The Sala IV in a seven-part ruling said that a general legislative rule that allows lawmakers to meet in secret is unconstitutional.
The case came to the constitutional court in an action by the Colegio de Periodistas, the journalism professional organization. Lawmakers met in secret to discuss and eventually lift legislative immunity from Jorge Angulo, a lawmaker facing criminal charges.
Although the constitutional court threw out a general rule for secret session, it did say that lawmakers, with a two-thirds vote, could hold secret session for specific and concrete matters.
The court said that the legislature should be transparent with great intensity. The court cited an article in the Costa Rican Constitution that requires open sessions unless a two-thirds vote is taken. The Sala IV, of course, made the judicial decision in secret.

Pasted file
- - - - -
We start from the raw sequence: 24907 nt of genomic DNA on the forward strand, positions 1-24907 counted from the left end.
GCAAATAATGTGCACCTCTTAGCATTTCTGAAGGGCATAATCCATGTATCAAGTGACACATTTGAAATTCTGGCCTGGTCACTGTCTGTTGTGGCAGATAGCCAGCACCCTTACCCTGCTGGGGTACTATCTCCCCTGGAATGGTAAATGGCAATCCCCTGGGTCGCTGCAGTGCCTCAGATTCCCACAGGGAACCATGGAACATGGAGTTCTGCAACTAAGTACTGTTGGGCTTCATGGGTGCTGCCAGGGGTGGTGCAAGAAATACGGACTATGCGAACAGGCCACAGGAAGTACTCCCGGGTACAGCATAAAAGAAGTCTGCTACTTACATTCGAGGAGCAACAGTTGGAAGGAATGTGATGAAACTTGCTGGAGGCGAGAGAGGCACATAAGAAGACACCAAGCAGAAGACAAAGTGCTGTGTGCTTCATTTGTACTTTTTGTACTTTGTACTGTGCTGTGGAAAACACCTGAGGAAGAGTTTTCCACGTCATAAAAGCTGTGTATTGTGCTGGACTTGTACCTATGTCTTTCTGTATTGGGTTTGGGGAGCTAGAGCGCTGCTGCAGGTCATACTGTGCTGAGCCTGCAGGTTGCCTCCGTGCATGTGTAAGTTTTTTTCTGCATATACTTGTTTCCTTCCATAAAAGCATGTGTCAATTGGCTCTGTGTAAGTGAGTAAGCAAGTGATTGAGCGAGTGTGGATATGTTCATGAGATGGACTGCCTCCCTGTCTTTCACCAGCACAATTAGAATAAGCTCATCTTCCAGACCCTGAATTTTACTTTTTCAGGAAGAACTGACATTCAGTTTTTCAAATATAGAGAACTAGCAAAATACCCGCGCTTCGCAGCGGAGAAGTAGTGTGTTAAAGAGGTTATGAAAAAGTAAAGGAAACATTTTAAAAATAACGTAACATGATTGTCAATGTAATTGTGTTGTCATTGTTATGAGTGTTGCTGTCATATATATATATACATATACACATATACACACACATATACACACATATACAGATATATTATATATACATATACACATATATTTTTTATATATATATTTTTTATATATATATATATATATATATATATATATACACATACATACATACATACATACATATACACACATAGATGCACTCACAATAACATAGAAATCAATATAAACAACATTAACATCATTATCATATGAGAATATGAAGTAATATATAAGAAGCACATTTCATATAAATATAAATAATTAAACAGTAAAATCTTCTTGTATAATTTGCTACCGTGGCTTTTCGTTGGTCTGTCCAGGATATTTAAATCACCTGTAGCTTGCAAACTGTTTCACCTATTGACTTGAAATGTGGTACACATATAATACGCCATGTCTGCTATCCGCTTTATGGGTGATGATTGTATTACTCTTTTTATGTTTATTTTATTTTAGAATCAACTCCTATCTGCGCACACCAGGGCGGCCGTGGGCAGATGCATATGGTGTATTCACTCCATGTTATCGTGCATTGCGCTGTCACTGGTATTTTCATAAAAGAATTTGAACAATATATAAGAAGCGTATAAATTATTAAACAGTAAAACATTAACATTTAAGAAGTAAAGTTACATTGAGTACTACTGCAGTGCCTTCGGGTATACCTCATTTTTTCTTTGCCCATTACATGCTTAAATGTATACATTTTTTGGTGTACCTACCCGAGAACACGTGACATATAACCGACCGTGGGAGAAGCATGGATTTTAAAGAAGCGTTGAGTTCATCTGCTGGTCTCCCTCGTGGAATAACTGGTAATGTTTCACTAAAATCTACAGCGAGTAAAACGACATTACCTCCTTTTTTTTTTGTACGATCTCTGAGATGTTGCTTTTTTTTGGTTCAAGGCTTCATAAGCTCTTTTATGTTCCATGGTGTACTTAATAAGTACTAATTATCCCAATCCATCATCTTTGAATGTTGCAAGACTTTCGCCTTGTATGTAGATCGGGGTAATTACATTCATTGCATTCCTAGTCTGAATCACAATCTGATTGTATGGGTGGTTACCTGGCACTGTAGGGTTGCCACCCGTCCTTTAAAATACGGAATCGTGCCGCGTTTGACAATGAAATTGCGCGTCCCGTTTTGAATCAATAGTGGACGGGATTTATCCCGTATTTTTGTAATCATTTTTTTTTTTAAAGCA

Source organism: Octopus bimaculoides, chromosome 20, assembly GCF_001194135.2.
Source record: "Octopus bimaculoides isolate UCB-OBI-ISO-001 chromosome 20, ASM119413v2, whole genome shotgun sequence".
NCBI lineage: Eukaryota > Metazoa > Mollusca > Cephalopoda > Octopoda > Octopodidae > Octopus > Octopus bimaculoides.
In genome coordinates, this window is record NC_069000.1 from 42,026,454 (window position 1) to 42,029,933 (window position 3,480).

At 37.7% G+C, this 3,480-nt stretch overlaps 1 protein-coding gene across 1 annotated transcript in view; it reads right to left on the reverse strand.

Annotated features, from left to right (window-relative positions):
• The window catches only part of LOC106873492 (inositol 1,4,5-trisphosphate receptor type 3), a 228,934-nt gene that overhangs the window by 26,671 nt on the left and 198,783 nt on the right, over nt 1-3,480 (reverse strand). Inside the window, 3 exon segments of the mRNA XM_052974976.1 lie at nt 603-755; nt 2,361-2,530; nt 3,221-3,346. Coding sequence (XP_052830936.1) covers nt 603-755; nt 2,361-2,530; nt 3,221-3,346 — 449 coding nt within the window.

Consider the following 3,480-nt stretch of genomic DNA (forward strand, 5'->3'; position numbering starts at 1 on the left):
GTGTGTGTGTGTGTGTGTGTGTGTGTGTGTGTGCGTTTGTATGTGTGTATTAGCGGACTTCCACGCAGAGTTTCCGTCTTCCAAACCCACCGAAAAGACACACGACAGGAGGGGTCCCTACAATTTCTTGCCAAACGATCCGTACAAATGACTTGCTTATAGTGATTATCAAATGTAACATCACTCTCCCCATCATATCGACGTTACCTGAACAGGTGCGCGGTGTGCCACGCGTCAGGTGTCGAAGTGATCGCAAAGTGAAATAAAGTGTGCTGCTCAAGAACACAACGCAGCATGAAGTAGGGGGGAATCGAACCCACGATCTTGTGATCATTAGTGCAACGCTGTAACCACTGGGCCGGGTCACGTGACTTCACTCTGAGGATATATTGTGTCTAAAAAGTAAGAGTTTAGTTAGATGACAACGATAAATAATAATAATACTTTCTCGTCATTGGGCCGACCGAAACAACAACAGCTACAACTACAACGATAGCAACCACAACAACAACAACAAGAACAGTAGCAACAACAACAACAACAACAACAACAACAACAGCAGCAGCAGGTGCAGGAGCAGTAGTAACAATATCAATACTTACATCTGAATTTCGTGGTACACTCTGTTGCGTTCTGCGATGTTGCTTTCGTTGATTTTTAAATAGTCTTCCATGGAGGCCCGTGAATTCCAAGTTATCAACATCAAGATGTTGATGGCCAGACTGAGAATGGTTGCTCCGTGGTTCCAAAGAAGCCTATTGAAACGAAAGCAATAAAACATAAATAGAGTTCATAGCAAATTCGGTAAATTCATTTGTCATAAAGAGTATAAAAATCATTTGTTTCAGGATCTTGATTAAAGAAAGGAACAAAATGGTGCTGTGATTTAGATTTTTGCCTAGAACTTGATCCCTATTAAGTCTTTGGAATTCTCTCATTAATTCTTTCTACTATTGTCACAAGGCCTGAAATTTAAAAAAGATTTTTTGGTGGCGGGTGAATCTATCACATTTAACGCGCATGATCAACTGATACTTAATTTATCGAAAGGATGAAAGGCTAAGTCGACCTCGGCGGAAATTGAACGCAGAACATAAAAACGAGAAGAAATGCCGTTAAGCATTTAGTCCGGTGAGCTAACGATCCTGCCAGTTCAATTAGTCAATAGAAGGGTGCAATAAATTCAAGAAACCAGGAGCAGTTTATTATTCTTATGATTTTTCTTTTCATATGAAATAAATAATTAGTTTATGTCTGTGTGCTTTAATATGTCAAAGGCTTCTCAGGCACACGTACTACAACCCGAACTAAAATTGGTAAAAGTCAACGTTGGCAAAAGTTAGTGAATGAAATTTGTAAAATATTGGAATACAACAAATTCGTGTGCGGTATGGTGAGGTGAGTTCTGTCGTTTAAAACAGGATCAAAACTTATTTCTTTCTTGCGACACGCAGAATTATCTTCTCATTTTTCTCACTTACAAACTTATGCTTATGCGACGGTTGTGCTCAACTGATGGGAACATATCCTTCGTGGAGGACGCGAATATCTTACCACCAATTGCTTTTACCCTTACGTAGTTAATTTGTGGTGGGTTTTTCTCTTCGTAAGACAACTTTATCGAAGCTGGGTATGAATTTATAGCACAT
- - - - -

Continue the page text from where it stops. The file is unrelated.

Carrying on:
The legislative vote on Angulo turns out to be moot. Due to his illness and other delays, the man and 11 others accused in the case will not take place until he leaves office April 30. At that time he would have lost his legislative immunity anyway.
The allegations are influence peddling, extortion and bribery. Angulo is a lawmaker for the Partio Liberación Nacional, and the allegations stem form activities in the south Pacific coast.